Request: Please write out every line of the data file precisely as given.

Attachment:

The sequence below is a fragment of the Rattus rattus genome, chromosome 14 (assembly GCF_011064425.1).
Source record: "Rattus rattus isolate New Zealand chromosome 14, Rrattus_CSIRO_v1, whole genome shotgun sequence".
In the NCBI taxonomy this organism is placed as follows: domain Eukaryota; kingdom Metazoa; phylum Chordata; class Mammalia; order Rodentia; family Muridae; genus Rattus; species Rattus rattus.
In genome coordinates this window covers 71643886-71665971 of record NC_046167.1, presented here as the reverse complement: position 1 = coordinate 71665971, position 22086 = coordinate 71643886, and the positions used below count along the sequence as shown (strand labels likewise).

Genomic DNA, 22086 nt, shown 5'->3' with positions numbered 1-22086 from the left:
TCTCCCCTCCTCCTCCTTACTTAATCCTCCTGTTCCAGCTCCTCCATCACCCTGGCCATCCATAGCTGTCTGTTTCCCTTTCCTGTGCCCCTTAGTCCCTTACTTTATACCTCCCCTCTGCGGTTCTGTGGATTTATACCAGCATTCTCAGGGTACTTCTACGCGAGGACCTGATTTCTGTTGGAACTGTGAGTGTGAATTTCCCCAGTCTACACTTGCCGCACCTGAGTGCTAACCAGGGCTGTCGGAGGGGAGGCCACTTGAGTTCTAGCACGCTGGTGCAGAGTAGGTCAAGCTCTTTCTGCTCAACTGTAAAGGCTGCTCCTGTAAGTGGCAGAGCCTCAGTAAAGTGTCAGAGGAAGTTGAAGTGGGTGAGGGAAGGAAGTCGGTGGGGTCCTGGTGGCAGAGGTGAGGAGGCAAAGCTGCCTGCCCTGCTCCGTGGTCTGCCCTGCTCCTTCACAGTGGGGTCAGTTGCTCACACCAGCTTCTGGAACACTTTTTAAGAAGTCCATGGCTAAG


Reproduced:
The sequence below is a fragment of the Rattus rattus genome, chromosome 14 (assembly GCF_011064425.1).
Source record: "Rattus rattus isolate New Zealand chromosome 14, Rrattus_CSIRO_v1, whole genome shotgun sequence".
In the NCBI taxonomy this organism is placed as follows: domain Eukaryota; kingdom Metazoa; phylum Chordata; class Mammalia; order Rodentia; family Muridae; genus Rattus; species Rattus rattus.
In genome coordinates this window covers 71643886-71665971 of record NC_046167.1, presented here as the reverse complement: position 1 = coordinate 71665971, position 22086 = coordinate 71643886, and the positions used below count along the sequence as shown (strand labels likewise).

Genomic DNA, 22086 nt, shown 5'->3' with positions numbered 1-22086 from the left:
TCTCCCCTCCTCCTCCTTACTTAATCCTCCTGTTCCAGCTCCTCCATCACCCTGGCCATCCATAGCTGTCTGTTTCCCTTTCCTGTGCCCCTTAGTCCCTTACTTTATACCTCCCCTCTGCGGTTCTGTGGATTTATACCAGCATTCTCAGGGTACTTCTACGCGAGGACCTGATTTCTGTTGGAACTGTGAGTGTGAATTTCCCCAGTCTACACTTGCCGCACCTGAGTGCTAACCAGGGCTGTCGGAGGGGAGGCCACTTGAGTTCTAGCACGCTGGTGCAGAGTAGGTCAAGCTCTTTCTGCTCAACTGTAAAGGCTGCTCCTGTAAGTGGCAGAGCCTCAGTAAAGTGTCAGAGGAAGTTGAAGTGGGTGAGGGAAGGAAGTCGGTGGGGTCCTGGTGGCAGAGGTGAGGAGGCAAAGCTGCCTGCCCTGCTCCGTGGTCTGCCCTGCTCCTTCACAGTGGGGTCAGTTGCTCACACCAGCTTCTGGAACACTTTTTAAGAAGTCCATGGCTAAG